In some ways, BGP is nice and simple. For instance, there’s only one BGP: BGP version 4. Many network professionals have been asking the question whether the BGP version 4 will soon be replaced by BGP 5. However, there is nothing to worry about. Today, we still run BGP version 4 as our Exterior Gateway Protocol (EGP). Even if today’s BGP4 does all kinds of things that the BGP4 from 20 years ago couldn’t do, such as routing IPv6, multicast and VPNs or using communities. BGP has shown itself to be very extensible, but it’s all still BGP—and a single BGP process at that. But BGP only handles the exterior side of routing—there’s also interior routing.
Interior Gateway Protocols
And there’s a lot more choice in Interior Gateway Protocols (IGPs). An old favorite is RIP, the Routing Information Protocol. Even the improved RIPv2 is too simple for most networks these days, as is RIPng (next generation) for IPv6. As such, Cisco created its own Interior Gateway Routing Protocol (IGRP) and then an enhanced version aptly named Enhanced IGRP (EIGRP). However, the most widely used IGP is OSPF: Open Shortest Path First. OSPF is an “open” implementation of the Shortest Path First or Dijkstra’s algorithm. (The name doesn’t refer to the possible openness of the shortest path.) OSPF version 2 is used for IPv4; OSPF version 3 for IPv6. Networks that run both IP versions and use OSPF as their IGP thus need to run both OSPFv2 and OSPFv3.
Back in the late 1980s when OSPF was developed, the OSI (Open Systems Interconnect) family of networking protocols was still in contention, and a lot of technology was borrowed/stolen by OSI from IP and by IP from OSI. As a result, OSI has the IS-IS routing protocol for OSI CLNP routing, which is very similar to OSPF in many ways (or the other way around). IS-IS stands for Intermediate System to Intermediate System, where “intermediate system” means “router”. IS-IS was later extended to support first IPv4 and then also IPv6 and is mainly used in very large IP networks.
With that introduction out of the way, I want to focus on the most common case: a network running BGP as the EGP and OSPF as the IGP and look at how the routing duties are divided over both protocols and how the two interact.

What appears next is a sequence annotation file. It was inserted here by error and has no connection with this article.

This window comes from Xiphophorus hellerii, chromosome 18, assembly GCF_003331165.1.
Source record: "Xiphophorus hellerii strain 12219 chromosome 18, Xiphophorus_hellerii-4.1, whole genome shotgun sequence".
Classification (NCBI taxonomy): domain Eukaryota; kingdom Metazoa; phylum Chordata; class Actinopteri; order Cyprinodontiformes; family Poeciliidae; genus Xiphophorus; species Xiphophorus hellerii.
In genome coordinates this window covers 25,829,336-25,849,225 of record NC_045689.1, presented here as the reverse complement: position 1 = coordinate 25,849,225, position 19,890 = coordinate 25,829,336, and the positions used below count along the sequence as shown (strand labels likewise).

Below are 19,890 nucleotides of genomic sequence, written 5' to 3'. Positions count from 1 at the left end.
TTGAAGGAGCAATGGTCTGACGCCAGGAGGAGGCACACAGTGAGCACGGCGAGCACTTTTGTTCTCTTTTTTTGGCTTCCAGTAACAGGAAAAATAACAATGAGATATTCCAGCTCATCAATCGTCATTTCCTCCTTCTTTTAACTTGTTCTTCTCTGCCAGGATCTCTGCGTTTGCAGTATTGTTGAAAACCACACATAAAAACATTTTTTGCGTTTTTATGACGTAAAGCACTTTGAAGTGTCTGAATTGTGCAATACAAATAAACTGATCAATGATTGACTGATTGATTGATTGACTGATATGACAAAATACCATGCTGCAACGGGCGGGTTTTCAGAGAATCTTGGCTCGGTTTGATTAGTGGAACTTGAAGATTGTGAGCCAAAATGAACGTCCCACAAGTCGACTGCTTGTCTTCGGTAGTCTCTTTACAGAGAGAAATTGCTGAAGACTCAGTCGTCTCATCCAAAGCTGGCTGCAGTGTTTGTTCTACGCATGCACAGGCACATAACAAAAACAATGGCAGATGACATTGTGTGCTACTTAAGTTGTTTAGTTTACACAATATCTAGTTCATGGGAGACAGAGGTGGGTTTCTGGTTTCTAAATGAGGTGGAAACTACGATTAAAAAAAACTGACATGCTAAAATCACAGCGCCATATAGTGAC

With OSPF being an IGP and BGP being an EGP suggests an obvious division of labor: OSPF handles the internal routing, BGP the routing towards external destinations. However, it’s not that simple. Yes, OSPF is in charge of internal routing. These routes show up as “O” routes in the output of “show ip route” on a Cisco router. If the network is split into multiple OSPF areas—not really necessary these days unless you have hundreds of routers—you may also see inter-area “O IA” routes.
O and O IA routes are only the address blocks that are used on router interfaces that actually run OSPF. That doesn’t include interfaces towards servers or PC’s and other end-user devices, or, in the case of ISPs, customers. To make those addresses show up in OSPF, we need to redistribute connected subnets and/or redistribute static routes:
router ospf 1
redistribute connected subnets
redistribute static subnets
The 1 in “router ospf 1” is the OSPF process or instance number. It’s possible to run multiple OSPF instances on the same router—which of course requires careful planning to keep everything straight. If redistribution of all connected and/or static routes in OSPF is more than you need, you can add “route-map <route-map-name>” and then use the indicated route map to filter out the unwanted routes to keep them from being redistributed.
By default, redistributed routes are made external type 2, and show up as “O E2”. It’s also possible to redistribute as external type 1 (with “metric-type 1”). The difference is that with O E1 routes the OSPF cost of the route includes the cost of the links to reach the external route, while with O E2 routes the cost of the internal links is ignored.
Obviously, BGP handles the routes towards external networks that are BGP-capable. However, it would be a bit embarrassing if all the BGP routers in the network would be telling their external neighbors completely different things. So all the BGP routers in the network need to talk to each other in order to tell a consistent story to external networks. This is what internal BGP (iBGP) is for. The “regular” BGP is thus external BGP (eBGP). When I say all the BGP routers, I really do mean all of them: if your network has 100 BGP routers, each of those needs to maintain iBGP sessions with the other 99. Well, unless you use route reflectors, but that’s a story for another day.
If you’re used to eBGP, iBGP requires some getting used to. Unlike eBGP, iBGP is just fine